Toys are the objects that we play with. They can be anything from simple pieces of string and plastic to fancy dolls and flashy computers.
They are popular pastimes for children that also serve an educational purpose, as they are useful for teaching children many skills that are important later in life, such as problem-solving.
Toys have existed since prehistoric times, and archaeologists have discovered toys in sites of ancient civilisations all over the world. The oldest know toy doll, for example, is over 4,000 years old.
In ancient Greece and ancient Rome, children played with dolls made of wax or terracotta: sticks, bows and arrows, and yo-yos. When Greek children, especially girls, came of age, it was customary for them to
sacrifice the toys of their childhood to the gods. On the eve of their wedding, young girls around fourteen would offer their dolls in a temple as a rite of passage into adulthood.
The oldest known mechanical puzzle also comes from ancient Greece and appeared in the 3rd century BC. The game consisted of a square divided into 14 parts, and the aim was to create different shapes from the pieces.
Play with toys follows two main directions: imitative and instructive. The earliest types of play probably developed from the instinct for self-preservation. In many human cultures one of the first things taught to
the young was the use of weapons, and the simple stick or club was the prototype of later military instruments of play, such as swords and guns.
One of the most ancient toys for adults and children is the ball, which was used in both sacred and secular games.
A modern relic of early culture, the kachina doll of the Pueblo Indians, while essentially an instructive sacred object, is played with by children as a means to learn the myths of their culture. In fact, the doll is perhaps the most ancient and basic toy. Every epoch and culture has provided its children with miniature versions of human beings. Dolls from early Roman times and from Christian Rome have been found preserved in the graves of their young owners.
The origin of the word “toy” is unknown, but it is believed that it was first used in the 14th century.
Toys became more widespread with changing Western attitudes towards children and childhood brought about by the Enlightenment. Previously, children had often been thought of as small adults, who were expected work to produce the goods that the family needed to survive.
John Spilsbury made the first jigsaw puzzle in 1767. He intended to teach geography by cutting maps into pieces but soon people began making jigsaws for entertainment. The Kaleidoscope was invented in 1817.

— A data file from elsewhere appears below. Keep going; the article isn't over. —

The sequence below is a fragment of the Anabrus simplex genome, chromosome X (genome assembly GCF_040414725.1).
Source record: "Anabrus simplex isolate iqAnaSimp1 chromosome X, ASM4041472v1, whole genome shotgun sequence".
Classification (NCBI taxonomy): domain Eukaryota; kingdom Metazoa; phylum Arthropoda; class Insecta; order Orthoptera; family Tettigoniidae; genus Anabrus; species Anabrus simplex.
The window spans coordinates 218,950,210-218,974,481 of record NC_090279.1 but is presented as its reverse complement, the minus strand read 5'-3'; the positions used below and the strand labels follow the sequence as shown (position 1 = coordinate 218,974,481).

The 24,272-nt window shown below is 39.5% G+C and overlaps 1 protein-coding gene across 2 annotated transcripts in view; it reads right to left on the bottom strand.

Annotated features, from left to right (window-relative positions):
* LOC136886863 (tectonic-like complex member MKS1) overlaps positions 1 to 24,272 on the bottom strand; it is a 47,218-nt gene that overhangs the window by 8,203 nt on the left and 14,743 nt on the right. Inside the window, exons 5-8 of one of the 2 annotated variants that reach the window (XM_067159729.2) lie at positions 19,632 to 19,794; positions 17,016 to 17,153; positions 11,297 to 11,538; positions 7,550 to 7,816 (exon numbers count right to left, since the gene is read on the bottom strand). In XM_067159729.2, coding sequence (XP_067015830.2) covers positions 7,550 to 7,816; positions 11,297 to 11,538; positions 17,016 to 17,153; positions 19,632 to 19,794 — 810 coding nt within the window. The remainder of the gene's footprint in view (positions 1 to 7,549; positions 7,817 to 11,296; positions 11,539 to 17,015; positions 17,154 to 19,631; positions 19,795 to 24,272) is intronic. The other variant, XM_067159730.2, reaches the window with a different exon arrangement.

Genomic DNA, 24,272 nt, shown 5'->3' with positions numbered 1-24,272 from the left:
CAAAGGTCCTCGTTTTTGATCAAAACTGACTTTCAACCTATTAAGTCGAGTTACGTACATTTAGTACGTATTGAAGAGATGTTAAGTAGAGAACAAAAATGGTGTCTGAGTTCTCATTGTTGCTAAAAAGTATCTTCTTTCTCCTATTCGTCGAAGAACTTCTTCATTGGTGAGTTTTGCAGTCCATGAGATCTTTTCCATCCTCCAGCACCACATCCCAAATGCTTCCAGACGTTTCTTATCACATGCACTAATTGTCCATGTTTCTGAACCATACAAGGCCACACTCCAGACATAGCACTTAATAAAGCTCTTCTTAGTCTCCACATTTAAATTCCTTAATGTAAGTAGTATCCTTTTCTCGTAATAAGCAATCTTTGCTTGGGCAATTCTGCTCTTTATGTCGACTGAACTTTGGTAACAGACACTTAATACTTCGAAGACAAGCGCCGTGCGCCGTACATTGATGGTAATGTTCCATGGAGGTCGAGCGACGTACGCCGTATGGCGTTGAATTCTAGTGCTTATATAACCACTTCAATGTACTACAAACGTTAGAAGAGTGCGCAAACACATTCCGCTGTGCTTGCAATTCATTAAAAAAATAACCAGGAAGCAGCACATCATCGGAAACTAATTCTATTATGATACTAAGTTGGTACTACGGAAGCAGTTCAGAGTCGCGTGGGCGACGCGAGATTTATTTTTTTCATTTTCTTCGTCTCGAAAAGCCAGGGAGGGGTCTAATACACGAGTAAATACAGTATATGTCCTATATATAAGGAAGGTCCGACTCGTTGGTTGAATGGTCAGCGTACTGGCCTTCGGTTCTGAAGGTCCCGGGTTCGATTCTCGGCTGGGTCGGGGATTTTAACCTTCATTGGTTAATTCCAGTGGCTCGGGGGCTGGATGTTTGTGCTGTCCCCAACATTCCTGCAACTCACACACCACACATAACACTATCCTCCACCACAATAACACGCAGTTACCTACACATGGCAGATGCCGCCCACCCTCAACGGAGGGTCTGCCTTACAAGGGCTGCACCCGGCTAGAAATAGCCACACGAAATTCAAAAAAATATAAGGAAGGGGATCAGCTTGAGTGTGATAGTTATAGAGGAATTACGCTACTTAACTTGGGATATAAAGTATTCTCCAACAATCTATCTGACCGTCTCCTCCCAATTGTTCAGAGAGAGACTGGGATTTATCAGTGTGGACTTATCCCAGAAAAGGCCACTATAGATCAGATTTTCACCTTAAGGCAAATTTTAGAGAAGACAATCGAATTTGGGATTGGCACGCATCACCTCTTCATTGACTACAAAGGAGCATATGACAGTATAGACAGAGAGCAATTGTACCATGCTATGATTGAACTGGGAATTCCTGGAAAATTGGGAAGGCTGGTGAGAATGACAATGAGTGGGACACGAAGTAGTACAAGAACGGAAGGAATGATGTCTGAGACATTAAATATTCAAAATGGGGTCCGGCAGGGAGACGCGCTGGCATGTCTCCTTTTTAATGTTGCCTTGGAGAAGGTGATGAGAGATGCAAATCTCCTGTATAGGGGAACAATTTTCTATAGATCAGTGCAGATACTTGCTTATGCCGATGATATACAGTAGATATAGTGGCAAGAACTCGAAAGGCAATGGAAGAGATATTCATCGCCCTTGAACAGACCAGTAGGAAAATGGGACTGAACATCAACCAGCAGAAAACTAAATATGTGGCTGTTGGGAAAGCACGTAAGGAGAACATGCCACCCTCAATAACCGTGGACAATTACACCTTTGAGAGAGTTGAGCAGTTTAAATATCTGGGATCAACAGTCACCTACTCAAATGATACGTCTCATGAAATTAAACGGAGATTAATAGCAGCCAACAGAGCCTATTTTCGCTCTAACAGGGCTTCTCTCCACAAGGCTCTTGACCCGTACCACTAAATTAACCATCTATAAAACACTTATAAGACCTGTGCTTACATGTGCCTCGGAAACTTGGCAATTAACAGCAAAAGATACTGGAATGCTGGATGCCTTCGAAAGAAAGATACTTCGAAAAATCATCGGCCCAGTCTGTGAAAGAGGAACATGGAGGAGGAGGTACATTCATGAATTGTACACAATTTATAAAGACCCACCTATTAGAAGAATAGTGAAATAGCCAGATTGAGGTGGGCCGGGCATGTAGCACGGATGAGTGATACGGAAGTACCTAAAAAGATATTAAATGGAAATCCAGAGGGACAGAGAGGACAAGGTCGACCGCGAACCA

The golden age of toy development occurred during the Industrial Era. Real wages were rising steadily in the Western world, allowing even working-class families to afford toys for their children, and industrial techniques of precision engineering and mass production were able to provide the supply to meet this rising demand.
In a well off Victorian family children played with rocking horses and clockwork toys like moving animals. Clockwork trains were also popular. So was the jackin-the-box.
Franz Kolb, a German pharmacist, invented plasticine in 1880, and in 1900 commercial production of the material as a children’s toy began. Frank Hornby was a visionary in toy development and manufacture and was responsible for the invention and production of three of the most popular lines of toys based on engineering principles in the twentieth century: Meccano, Hornby Model Railways and Dinky Toys.
Teddy bears were made in the early 1900s, and are named after Teddy Roosevelt, an American president.
Other popular toys in the early 20th century were tin cars. In the 1920s train sets became very popular. Soft toys also became common in the early 20th century including teddy bears.
During World War II most toy factories were turned over to war production. However in the late 20th century with the arrival of an affluent society plastic and metal toys became much cheaper and much more common.
In the 1950s Lego became a popular toy. Lego is the epitome of the educational toy wrapped up in fun. These attributes have made Lego an icon in the toy world.
Mr Potato Head was invented in 1952. The skateboard was invented in 1958. Barbie dolls were invented in 1959 and Action Man went on sale in Britain in 1966. In the early 1970s space hoppers and clackers were popular toys. At the end of the 20th century computer games became very popular.
The most expensive toy in the world is the Astolat Dollhouse Castle is costs an astounding $8.5 million because it boasts the finest sculpting, architecture, engineering, and creativity. It has a gym, pool, 29 rooms, and multiple floors. On top of that, there is an armory, kitchen, wine cellar, basement, hallways, stairways, and seven levels. The bar has real tiny liquor bottles and there is also a grand ballroom, music room, library, and formal rooms. Finally, at the top level there is a majestic Wizard’s tower.